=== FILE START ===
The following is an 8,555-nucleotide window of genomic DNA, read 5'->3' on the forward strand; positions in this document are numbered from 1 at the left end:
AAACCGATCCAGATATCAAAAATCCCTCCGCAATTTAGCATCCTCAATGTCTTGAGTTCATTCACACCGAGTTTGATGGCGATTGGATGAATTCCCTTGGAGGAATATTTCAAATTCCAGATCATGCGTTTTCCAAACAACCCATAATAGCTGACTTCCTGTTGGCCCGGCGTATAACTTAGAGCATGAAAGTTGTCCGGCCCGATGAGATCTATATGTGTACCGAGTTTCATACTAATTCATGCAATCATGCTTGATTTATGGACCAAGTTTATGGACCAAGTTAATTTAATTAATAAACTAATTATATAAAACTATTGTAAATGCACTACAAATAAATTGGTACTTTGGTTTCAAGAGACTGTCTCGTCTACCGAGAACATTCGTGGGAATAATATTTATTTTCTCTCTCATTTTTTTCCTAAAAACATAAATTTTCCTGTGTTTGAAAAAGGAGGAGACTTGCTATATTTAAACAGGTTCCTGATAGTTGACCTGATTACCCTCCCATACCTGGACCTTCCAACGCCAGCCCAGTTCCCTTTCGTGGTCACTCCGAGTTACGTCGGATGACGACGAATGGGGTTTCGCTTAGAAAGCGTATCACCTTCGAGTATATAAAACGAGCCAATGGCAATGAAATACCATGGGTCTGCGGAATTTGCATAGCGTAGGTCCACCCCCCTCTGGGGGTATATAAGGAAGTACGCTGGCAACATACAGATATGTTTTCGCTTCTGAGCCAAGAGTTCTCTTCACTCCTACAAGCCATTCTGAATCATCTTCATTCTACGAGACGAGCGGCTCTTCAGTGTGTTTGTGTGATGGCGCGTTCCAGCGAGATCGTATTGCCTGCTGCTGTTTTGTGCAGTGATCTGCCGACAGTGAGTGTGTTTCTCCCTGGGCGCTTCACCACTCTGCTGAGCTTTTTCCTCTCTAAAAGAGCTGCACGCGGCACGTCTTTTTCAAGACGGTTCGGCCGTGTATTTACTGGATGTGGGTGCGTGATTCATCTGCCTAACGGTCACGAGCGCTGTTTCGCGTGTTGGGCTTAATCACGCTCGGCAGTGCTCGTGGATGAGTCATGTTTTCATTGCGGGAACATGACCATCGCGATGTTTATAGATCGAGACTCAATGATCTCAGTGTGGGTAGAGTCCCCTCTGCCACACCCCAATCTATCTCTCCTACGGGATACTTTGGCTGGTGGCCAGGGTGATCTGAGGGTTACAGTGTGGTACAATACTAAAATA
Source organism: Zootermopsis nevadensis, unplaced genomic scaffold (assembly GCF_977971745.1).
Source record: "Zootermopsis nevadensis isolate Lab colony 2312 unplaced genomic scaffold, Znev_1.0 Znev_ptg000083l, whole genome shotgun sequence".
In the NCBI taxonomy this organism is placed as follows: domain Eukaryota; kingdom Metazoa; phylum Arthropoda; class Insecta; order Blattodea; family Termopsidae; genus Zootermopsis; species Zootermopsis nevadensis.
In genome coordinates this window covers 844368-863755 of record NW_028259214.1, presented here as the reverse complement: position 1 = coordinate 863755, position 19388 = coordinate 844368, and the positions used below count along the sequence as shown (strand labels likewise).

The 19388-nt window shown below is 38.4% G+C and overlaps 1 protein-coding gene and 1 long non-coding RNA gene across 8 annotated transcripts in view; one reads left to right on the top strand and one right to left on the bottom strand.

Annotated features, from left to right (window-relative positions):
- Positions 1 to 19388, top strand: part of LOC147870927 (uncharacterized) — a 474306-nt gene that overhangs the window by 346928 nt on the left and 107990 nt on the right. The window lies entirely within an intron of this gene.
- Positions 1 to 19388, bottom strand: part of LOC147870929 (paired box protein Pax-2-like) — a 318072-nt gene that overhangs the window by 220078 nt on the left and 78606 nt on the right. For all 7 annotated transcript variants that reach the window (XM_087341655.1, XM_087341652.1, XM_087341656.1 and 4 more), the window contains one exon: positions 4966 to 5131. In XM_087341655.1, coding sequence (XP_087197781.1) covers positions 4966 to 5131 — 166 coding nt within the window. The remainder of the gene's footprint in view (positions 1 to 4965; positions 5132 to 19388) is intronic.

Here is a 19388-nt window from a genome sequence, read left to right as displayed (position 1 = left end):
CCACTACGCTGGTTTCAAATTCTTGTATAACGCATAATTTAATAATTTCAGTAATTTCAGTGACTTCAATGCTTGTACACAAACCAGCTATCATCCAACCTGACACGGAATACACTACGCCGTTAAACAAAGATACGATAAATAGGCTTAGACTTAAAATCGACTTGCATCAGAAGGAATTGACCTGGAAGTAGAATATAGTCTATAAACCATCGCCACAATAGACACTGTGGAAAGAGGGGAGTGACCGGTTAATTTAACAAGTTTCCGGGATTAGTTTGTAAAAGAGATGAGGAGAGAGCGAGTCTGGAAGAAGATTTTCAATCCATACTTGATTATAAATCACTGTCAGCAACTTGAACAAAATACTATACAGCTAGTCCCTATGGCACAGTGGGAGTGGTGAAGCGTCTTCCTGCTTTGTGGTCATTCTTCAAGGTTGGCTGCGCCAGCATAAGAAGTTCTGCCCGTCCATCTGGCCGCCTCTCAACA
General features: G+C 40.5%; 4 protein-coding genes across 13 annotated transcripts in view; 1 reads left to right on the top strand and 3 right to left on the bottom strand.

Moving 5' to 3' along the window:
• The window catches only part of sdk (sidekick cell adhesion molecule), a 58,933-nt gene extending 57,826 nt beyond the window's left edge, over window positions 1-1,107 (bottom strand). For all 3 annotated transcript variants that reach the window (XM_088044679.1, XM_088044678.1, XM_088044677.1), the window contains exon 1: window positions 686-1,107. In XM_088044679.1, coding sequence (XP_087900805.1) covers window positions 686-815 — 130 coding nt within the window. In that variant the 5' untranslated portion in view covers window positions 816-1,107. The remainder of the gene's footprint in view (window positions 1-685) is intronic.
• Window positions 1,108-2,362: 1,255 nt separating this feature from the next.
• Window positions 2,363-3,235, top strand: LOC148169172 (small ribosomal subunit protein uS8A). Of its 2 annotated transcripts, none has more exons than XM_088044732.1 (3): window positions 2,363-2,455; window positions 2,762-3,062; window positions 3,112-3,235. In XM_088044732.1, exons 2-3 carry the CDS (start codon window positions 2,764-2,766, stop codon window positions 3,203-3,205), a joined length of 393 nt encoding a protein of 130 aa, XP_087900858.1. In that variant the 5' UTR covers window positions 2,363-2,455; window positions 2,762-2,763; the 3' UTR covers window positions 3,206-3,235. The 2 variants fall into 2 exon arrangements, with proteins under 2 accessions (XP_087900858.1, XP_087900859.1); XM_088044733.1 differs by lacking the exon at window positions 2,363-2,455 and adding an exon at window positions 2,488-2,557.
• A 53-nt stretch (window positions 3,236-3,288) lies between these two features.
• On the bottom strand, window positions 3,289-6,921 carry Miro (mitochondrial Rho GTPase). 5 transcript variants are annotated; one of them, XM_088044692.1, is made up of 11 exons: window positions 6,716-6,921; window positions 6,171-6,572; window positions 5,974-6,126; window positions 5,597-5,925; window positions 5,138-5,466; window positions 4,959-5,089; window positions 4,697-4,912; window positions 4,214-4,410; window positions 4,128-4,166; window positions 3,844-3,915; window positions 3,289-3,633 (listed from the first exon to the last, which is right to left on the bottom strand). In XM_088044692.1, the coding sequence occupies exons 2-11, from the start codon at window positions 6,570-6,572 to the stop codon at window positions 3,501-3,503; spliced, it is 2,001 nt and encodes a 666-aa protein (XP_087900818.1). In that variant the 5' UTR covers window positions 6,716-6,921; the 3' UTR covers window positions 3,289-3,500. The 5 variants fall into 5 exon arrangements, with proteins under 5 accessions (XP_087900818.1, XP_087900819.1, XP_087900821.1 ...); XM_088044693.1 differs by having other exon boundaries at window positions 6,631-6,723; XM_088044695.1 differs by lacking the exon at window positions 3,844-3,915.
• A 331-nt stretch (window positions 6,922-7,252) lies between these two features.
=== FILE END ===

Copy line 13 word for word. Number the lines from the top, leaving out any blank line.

General features: G+C 40.5%; 4 protein-coding genes across 13 annotated transcripts in view; 1 reads left to right on the top strand and 3 right to left on the bottom strand.